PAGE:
I know what you’re thinking, didn’t we just do our taxes, well, yes, but it’s never too late to start planning now for the 2019 season. Maybe you weren’t as organized as you’d like to be, maybe you weren’t able to take advantage of certain deductions, such as RRSPs or employment expenses. Now is the time to think about these things rather than next April.
Start by having a specific drawer, or area of your desk that you keep all your tax receipts you get during the year and use an envelope in which to keep them. This is the best way to ensure you always have the receipts you need to file your taxes. As something comes in, put it in the envelope, and it’ll always be there when you go to do your taxes.
What Did You Miss Last Year
What deductions did you miss out on last year? Did you not make enough RRSPs? Maybe you could deduct your automobile for work but didn’t have all the receipts; or kept track of your mileage. Now is the time to look at where you are as far as RRSPs go and start contributing more. It’s much better to start contributing now rather than one lump sum come February as your money starts earning income right away.
For your automobile, start keeping your mileage now, and ensure you keep track of all work-related mileage. Every time you get gas make sure you get a receipt, same with any repairs you do to the car, and keep your insurance papers with the amount. If you haven’t kept your mileage until now, do the best you can to backtrack up to January 1st, that includes the beginning mileage for the vehicle.
What Couldn’t You Use Last Year
You may have had capital losses, from the sale of shares, etc., or non-capital losses that you just couldn’t use. If you feel there are shares you wish to get rid of this year, think about doing so to create a gain that you can offset with those losses (the opposite goes here to so if you have some lame-duck stocks and you know you’re going to have gains it may be time to get rid of them). If you had non-capital losses last year, you can carry them forward, to a year you have income. There are limitations so make sure you check them out.
Another thing you may not have used last year were moving expenses. If you moved later in the year or didn’t earn income from your new job or business before December 31st, you can carry forward these to the next year that you are actually earning income. CRA likes to see these expenses deducted from income you earned because of the move and in the year that the income was earned (as long as it’s the following tax year).
Donations can also be carried forward for five years. Donations are one deduction that are best done with a high value. $20 here or $20 there really doesn’t do much for your taxes. Donations work as a non-refundable credit and on the 1st$200 you get 15% of that or $30; over $200 you get a 29% credit. Therefore, it makes much more sense to accumulate your donations until you have over $200 (as long as it doesn’t take more than 5 years). If you are feeling philanthropic then your best bet is to give bigger donations to fewer organizations to take advantage of the tax deduction.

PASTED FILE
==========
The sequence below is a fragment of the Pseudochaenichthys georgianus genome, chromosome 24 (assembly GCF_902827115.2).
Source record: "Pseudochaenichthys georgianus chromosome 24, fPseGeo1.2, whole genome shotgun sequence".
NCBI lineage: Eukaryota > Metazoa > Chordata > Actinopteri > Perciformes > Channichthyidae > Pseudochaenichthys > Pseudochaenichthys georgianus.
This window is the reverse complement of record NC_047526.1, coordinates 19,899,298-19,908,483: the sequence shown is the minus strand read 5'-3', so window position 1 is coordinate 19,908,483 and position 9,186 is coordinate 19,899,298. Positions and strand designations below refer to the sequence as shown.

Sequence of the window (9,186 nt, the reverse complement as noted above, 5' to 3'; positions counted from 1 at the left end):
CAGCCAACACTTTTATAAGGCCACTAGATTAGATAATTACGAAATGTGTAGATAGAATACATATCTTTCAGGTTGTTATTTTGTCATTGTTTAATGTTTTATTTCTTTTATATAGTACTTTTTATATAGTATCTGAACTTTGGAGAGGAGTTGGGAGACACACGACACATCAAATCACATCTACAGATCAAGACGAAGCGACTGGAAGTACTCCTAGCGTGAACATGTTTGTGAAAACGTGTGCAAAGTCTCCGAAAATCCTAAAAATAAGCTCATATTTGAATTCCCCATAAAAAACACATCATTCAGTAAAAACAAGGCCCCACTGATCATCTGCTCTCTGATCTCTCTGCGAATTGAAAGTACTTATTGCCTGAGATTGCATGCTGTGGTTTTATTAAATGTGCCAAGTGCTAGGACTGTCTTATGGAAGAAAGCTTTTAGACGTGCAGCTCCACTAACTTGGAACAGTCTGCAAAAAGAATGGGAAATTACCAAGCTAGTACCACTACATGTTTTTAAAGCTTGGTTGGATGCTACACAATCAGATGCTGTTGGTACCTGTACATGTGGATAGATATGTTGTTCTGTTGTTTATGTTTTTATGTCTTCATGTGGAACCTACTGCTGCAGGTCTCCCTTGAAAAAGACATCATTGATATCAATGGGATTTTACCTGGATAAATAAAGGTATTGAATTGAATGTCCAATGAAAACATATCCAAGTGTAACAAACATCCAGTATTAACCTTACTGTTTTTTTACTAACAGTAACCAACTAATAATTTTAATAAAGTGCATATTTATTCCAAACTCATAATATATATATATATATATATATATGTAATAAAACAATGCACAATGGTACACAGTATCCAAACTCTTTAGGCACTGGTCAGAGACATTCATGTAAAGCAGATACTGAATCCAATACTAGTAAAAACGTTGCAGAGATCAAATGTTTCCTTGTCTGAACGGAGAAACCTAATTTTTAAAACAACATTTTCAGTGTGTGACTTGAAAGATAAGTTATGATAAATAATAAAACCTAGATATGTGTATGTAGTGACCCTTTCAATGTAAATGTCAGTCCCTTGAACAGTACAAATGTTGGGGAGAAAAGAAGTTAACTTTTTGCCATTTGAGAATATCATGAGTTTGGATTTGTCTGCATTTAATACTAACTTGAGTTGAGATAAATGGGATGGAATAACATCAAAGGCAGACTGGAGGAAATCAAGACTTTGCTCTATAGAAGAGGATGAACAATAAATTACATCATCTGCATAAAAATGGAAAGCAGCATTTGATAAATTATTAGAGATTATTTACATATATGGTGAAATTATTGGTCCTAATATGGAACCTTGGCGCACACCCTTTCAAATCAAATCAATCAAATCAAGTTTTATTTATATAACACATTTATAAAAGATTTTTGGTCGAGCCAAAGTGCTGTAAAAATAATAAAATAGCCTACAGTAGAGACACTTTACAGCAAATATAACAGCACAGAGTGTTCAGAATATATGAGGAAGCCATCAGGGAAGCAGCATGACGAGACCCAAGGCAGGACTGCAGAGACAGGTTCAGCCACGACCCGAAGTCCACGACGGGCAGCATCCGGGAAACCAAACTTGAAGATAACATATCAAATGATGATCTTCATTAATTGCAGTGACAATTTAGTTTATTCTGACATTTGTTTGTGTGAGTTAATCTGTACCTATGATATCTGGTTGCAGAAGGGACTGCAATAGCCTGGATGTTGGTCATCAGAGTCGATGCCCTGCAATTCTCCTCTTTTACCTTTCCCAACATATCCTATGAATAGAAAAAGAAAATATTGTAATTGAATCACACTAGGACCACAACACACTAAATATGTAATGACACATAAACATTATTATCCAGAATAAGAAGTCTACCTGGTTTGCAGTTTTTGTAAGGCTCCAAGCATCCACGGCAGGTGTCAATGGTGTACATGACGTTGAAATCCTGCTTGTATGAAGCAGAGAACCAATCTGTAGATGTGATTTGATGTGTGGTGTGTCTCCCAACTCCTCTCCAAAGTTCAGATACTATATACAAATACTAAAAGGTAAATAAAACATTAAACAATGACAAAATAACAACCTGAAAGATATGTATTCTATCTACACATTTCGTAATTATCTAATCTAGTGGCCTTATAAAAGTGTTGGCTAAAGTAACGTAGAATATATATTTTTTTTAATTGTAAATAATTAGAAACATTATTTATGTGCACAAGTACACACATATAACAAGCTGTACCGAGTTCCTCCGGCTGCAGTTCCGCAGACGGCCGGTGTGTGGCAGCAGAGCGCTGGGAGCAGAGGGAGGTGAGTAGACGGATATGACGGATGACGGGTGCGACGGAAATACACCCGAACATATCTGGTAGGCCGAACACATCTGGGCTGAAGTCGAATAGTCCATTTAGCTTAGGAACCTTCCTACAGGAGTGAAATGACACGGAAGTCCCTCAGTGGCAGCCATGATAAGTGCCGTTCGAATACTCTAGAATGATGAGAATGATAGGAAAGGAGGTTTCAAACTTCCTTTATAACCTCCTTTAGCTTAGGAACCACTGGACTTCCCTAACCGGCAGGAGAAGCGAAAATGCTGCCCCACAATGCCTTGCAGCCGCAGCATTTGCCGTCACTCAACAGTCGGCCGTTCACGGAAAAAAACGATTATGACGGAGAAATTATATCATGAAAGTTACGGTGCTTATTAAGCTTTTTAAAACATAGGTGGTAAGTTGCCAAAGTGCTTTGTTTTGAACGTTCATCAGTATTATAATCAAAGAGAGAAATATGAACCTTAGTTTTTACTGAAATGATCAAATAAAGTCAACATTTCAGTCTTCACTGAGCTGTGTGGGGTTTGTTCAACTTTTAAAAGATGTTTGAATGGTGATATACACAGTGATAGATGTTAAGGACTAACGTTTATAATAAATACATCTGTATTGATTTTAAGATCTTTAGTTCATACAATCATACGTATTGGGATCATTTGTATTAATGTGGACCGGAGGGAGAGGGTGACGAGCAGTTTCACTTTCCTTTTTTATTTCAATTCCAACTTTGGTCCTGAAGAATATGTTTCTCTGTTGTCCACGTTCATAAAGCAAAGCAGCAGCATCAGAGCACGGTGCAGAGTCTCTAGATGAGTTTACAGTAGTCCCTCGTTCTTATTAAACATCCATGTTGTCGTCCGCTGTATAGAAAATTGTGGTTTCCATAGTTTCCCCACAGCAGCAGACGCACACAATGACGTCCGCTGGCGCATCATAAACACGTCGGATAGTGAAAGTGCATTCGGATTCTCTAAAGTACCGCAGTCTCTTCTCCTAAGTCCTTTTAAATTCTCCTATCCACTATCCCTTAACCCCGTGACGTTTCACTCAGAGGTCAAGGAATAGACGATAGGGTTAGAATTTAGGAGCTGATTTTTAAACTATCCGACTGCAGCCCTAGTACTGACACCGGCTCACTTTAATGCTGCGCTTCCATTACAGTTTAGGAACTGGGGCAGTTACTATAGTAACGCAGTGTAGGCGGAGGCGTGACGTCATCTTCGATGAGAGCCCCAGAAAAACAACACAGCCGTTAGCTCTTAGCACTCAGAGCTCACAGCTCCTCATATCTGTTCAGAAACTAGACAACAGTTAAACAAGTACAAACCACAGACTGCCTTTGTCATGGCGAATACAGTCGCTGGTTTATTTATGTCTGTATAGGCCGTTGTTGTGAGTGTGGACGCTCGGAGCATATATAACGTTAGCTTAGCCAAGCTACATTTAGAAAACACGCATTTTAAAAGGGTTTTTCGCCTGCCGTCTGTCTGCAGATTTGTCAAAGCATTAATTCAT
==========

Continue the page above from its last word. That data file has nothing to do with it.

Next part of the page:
Medical expenses are another deduction that you can carry over to another year. For medical expenses, the end date must fall within the tax year you are filing for; for example, if you’re filing for 2018, then you can have March 2017 to February 2018. For 2019, you don’t have to carry on those dates, however, you would have to use March 2019 to December 2019.
Doing this split works well when you have a lot of expenses in one part of the year that fall into the next year. Let’s say you’re having a bunch of dental work that starts in November but won’t end until January of the next year at a cost of $10,000. You may be better off claiming it in the following tax year rather than the previous tax year.
The reason for a successful tax year is organization. The better organized you are and have everything ready to go, the faster your return gets done. It also makes your tax preparers life much easier too.
What’s New for the 2019 Tax Season?
Who Should File a Tax Return in Canada?
How Far Back can a CRA Reassessment go?
Who are the Canadians Most Likely to be Audited by the CRA?
Don’t Miss These Six Home Business Tax Deductions
How to Maximize Tax Deductions for Your Small Business
Can you Amend Your Tax Return After Filing?
Why you Should Always File Your Income tax Return on Time